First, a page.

Source: Harvard Health Blog - Category: Consumer Health News Authors: Tags: Addiction Pain Management Source Type: blogs
In the June 14thWall Street Journal, Johns Hopkins University bioethicist Travis Rieder, in an excellent  essay, shared with readers his battle with pain resulting from a devastating accident, the effectiveness of opioids in controlling the pain, and the hell he went through when he was too rapidly tapered off of the opioids to which he had become physically dependent. Like most patients requiring long term pain management with opioids, he developed a physical dependence, which is often  mistakenly equated with addiction by policymakers and many in the media. The aggressive schedule launched me into wit...
Source: Cato-at-liberty - Category: American Health Authors: Source Type: blogs
This is a long…… readooops, sorry, not. Low back pain is, we know, the greatest contributor to days lived with disability (Rice, Smith &Blyth, 2016). And no-one anywhere in the world has found a good mix of services to reduce the number of days lived with disability as a result of this problem. And yet billions of dollars are used to fund research into the many contributors to a shift from acute low back pain to ongoing disability associated with low back pain. At the same time, treatments that directly target disability, rather than pain (a target considered the most important outcome by Sullivan a...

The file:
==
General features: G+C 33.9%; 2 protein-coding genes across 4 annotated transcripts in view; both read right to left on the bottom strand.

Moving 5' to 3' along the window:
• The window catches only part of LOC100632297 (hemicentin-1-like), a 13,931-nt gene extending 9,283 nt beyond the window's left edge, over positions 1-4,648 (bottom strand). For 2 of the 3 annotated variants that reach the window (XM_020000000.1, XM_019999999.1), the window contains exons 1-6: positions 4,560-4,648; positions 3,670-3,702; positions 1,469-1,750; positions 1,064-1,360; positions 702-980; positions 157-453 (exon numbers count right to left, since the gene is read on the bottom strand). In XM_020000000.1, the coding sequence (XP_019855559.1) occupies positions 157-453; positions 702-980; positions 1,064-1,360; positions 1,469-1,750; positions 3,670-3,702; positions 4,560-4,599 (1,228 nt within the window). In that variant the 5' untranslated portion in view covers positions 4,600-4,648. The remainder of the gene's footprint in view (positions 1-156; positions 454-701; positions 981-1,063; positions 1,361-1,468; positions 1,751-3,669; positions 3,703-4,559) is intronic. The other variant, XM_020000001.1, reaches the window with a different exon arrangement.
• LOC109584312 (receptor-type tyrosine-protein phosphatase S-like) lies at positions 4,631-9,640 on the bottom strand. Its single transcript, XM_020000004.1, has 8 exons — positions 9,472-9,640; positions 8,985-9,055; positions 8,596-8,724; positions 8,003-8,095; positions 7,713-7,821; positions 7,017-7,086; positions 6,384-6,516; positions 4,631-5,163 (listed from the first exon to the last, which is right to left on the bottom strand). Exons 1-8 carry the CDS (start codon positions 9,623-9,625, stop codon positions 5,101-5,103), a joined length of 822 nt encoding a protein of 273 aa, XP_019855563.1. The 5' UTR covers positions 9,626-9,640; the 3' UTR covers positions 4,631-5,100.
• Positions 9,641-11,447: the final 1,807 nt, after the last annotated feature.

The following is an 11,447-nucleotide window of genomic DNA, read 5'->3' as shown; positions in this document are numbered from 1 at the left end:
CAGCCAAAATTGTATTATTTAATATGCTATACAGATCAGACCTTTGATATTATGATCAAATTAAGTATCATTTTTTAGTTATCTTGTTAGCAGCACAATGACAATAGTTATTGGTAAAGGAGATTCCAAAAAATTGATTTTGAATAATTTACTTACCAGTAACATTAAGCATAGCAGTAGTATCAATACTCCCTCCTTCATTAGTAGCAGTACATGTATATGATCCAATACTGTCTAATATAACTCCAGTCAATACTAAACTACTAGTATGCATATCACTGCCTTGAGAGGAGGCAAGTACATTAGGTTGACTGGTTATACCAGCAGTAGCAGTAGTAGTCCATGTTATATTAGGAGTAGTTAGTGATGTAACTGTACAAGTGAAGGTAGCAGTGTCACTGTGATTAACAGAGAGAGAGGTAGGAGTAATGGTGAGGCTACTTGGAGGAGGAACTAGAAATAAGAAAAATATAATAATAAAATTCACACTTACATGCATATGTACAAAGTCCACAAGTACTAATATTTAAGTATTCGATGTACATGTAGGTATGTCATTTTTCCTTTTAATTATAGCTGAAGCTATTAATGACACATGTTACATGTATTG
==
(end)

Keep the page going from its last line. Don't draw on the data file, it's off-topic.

Source: HealthSkills Weblog - Category: Anesthesiology Authors: Tags: Chronic pain Low back pain Pain conditions Research Science in practice health funding health systems models of care Source Type: blogs